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Achieving results - Boosting living standards for all Chinese

Editor: Li Shouen 丨CCTV.com

08-24-2018 16:03 BJT

Full coverage: China's reform and opening-up, 40 years on

By Tom McGregor, CCTV.com Panview commentator and copyeditor

Editor's note: 2018 marks the 40th anniversary of China's 'reform and opening up' that opened the doors for a more prosperous China that helped hundreds of millions of Chinese citizens escape poverty as the nation had enjoyed rapid economic growth and development. CCTV.com takes a closer look at Beijing's comprehensive reforms with a series of special reports focusing on various fields where tremendous changes have taken place ever since the introduction of the policy.


When the late Chinese leader Deng Xiaoping launched the reform and opening policy, Beijing's primary goal at the beginning was to jumpstart the domestic economy in order to provide opportunities for all Chinese citizens to enjoy greater prosperity if they are willing to work hard and take risks. By encouraging the Chinese to earn more money, that could transform the nation for the better.

When the reform and opening up policy was introduced at the Third Plenary Session of the 11th Central Committee of the Communist Party of China (CPC) in December 1978, China was deeply mired with overwhelming poverty.

Yet China had enjoyed amazing success in the past four decades to emerge as one of the global leaders in average annual GDP (gross domestic product) growth rates alongside its rapid development, the Chinese witnessing soaring incomes, receiving better jobs prospects, as well as seeing the dramatic rise of urbanization, modernization and industrialization nationwide.

In 1978, nearly all Chinese citizens were struggling with poverty, but for today’s new China in 2018, many Chinese have joined the ranks of the Middle Class, while over 800 million Chinese have risen above abject poverty and can save money for the future.

Nevertheless, the sky-high GDP annual growth rates came at high costs to Chinese society, which had led to a rising income inequality gap, unbalanced regional development, social ills, such as crime and corruption, rampant pollution, poor food and drugs safety inspections and dreary labor conditions inside most factories.

Efforts to boost wealth among all Chinese had led to a culture of greed and exploitation, but when Beijing had concluded that the rapid mode of development was no longer the right solution to achieve improved living standards for all Chinese citizens, government officials had shifted policy direction and introduced more reform and opening up that called for sustainable development rather than rapid economic growth.

In recent years, the Chinese government has touted the "New Normal" in efforts to balance economic growth with high-quality, not high-quantitative growth, in which social welfare plays a larger role in Chinese society along with the stricter enforcement of business regulations to curtail corruption, improve food and drugs safety and curb pollution.

But this is nothing new. At the Fourth Session for the 8th National People’s Congress (NPC) in March 1996, the Chinese leadership formally declared its call for pursuing sustainable development for the the nation as a whole.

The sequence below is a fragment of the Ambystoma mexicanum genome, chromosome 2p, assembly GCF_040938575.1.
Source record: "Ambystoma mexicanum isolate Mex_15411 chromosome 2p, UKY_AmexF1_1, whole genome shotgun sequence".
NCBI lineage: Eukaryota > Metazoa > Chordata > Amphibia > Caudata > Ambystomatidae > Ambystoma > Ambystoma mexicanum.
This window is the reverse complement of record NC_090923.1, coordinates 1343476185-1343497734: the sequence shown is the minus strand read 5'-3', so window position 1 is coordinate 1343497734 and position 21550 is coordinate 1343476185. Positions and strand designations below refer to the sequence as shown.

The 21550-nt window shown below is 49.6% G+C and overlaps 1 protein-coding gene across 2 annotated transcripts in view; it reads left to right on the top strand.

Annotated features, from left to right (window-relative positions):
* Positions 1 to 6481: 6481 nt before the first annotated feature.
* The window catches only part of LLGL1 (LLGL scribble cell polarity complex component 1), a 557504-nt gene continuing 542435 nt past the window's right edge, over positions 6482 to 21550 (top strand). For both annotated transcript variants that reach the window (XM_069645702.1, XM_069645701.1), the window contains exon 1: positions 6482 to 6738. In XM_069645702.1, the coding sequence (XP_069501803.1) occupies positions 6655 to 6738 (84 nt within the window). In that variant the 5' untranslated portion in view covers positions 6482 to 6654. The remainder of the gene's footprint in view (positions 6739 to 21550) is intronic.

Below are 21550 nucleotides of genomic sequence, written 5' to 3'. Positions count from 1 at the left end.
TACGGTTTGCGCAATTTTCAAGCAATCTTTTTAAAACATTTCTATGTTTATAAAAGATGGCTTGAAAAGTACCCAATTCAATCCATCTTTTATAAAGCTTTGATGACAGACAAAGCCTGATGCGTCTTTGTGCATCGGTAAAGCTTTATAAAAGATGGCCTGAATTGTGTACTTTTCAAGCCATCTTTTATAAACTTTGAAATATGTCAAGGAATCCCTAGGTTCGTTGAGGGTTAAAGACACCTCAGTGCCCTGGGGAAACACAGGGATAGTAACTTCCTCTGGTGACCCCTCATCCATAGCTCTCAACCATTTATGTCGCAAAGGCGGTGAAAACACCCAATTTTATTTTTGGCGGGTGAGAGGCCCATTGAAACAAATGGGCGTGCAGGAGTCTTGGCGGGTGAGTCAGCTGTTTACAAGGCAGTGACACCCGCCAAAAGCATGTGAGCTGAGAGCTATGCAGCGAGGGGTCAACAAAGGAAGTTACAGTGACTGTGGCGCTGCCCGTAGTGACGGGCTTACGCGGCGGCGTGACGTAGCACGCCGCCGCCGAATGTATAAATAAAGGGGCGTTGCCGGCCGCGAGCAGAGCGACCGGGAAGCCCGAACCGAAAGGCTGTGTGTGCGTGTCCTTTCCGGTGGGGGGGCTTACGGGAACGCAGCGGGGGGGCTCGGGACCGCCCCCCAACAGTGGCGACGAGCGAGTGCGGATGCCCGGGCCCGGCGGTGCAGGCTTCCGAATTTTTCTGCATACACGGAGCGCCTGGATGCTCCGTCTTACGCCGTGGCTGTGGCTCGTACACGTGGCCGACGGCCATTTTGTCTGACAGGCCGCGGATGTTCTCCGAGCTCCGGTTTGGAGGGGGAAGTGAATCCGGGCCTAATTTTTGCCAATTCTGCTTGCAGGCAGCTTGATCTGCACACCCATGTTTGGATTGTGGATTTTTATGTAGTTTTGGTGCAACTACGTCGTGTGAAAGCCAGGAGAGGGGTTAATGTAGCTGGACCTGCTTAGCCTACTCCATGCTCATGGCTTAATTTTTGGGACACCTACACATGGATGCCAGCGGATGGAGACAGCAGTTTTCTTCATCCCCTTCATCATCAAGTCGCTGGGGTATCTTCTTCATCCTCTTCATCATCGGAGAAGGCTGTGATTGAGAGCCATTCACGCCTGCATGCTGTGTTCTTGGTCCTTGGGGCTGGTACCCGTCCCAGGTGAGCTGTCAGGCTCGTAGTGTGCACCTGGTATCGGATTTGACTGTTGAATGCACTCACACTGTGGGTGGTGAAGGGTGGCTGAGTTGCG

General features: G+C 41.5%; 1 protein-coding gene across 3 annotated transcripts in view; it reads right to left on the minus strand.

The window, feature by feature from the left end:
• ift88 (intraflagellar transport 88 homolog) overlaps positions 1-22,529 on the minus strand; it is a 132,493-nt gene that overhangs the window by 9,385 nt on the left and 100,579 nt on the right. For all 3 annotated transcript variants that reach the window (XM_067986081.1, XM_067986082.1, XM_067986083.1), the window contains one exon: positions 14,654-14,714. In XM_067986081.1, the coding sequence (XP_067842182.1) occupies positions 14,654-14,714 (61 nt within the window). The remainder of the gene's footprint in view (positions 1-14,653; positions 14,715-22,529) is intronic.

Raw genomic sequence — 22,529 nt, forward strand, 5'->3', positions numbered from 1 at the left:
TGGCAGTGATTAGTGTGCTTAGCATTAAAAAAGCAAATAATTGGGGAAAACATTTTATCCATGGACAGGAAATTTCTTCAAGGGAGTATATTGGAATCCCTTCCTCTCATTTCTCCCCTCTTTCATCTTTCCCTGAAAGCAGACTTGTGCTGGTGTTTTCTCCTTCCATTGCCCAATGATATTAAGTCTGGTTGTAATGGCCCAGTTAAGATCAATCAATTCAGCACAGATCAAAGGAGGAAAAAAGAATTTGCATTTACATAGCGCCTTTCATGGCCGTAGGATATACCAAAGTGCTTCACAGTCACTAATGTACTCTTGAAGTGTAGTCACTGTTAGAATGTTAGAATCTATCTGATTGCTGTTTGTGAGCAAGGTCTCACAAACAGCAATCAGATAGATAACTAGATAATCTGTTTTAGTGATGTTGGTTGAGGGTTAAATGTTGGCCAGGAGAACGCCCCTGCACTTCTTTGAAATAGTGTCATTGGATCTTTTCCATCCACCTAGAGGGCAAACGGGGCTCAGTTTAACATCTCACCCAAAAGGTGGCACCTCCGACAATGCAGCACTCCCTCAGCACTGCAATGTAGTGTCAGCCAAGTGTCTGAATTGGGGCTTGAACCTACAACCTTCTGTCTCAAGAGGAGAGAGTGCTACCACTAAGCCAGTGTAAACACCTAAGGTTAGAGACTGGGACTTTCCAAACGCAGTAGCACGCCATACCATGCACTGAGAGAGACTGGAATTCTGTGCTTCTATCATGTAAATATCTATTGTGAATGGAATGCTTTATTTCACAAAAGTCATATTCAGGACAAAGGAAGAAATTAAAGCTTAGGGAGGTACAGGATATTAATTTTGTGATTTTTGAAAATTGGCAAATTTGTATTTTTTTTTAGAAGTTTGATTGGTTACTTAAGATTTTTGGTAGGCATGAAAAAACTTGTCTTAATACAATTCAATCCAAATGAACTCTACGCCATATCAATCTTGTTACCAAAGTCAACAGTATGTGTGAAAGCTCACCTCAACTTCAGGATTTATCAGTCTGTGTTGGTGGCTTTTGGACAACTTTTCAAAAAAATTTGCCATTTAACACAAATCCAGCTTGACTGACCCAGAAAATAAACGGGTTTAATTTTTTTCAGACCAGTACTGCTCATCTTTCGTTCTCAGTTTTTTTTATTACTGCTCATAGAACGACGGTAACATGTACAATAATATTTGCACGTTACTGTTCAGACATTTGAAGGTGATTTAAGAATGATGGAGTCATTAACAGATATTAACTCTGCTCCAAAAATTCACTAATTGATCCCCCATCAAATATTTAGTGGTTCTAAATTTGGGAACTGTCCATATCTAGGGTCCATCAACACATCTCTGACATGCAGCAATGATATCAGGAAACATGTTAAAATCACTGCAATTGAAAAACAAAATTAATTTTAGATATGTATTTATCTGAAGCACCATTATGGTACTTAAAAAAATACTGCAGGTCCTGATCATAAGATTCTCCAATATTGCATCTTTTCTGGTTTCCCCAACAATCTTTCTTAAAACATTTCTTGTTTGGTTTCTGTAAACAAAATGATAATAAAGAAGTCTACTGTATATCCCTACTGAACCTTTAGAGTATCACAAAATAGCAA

However, all such policies were not implemented overnight but phased slowly after many years by adapting to changing economic and social conditions in the country. There has been good reasons for the ‘go slow’ approach.

Let’s say Beijing had decided to enforce tougher regulations on Chinese businesses in a sweeping manner. Well that could have sparked a major economic depression since the Chinese required more time to adjust and learn how to abide by stricter laws on all business matters.

Hence when Xi Jinping was elected Chinese President by the NPC in 2013, Chinese citizens were better prepared to accept sweeping reforms as Xi declared bold plans to crackdown on corruption, lower pollution levels, shut down high-polluting factories, enforce stricter supervision of food and drugs safety, as well as open up the domestic economy to a more globalized vision, which welcome foreign companies to play a bigger part in China’s finance and insurance sectors.

The lesson learned from Xi’s continuation of reform and opening up policy underscores the necessity to introduce new measures not with haste, but when the time is ripe for them.

To push ahead on reform and opening up is based on educating the public over the benefits of marching ahead alongside with the government to develop a brighter future for China. Some reforms can be implemented quickly while other opening up policies may take a longer time for implementation. The reform and opening up policy works best when its measures are part of a gradual process, since sudden changes could lead to unexpected consequences for the public at large.

(The opinions expressed here do not necessarily reflect the opinions of Panview or CCTV.com. )

 

Panview offers a new window of understanding the world as well as China through the views, opinions, and analysis of experts. We also welcome outside submissions, so feel free to send in your own editorials to "globalopinion@vip.cntv.cn" for consideration.

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